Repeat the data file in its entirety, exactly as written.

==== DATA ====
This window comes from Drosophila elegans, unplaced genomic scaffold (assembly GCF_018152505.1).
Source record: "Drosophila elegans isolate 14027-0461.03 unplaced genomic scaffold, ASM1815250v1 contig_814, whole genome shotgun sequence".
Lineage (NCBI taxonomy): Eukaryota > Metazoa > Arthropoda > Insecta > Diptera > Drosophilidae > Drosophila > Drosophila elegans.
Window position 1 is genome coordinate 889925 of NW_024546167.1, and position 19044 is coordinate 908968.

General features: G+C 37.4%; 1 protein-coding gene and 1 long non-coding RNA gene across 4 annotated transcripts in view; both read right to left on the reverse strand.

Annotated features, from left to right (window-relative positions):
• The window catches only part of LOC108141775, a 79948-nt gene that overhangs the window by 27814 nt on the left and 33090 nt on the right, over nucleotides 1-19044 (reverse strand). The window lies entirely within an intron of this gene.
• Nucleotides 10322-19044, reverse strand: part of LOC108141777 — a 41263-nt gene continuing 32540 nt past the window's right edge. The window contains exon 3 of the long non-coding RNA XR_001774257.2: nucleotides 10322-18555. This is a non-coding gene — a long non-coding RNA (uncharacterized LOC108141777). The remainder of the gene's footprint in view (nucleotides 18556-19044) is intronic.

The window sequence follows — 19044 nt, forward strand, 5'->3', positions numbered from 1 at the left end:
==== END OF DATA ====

This window comes from Drosophila elegans, unplaced genomic scaffold (assembly GCF_018152505.1).
Source record: "Drosophila elegans isolate 14027-0461.03 unplaced genomic scaffold, ASM1815250v1 contig_814, whole genome shotgun sequence".
Lineage (NCBI taxonomy): Eukaryota > Metazoa > Arthropoda > Insecta > Diptera > Drosophilidae > Drosophila > Drosophila elegans.
Window position 1 is genome coordinate 889925 of NW_024546167.1, and position 19044 is coordinate 908968.

General features: G+C 37.4%; 1 protein-coding gene and 1 long non-coding RNA gene across 4 annotated transcripts in view; both read right to left on the reverse strand.

Annotated features, from left to right (window-relative positions):
• The window catches only part of LOC108141775, a 79948-nt gene that overhangs the window by 27814 nt on the left and 33090 nt on the right, over nucleotides 1-19044 (reverse strand). The window lies entirely within an intron of this gene.
• Nucleotides 10322-19044, reverse strand: part of LOC108141777 — a 41263-nt gene continuing 32540 nt past the window's right edge. The window contains exon 3 of the long non-coding RNA XR_001774257.2: nucleotides 10322-18555. This is a non-coding gene — a long non-coding RNA (uncharacterized LOC108141777). The remainder of the gene's footprint in view (nucleotides 18556-19044) is intronic.

The window sequence follows — 19044 nt, forward strand, 5'->3', positions numbered from 1 at the left end: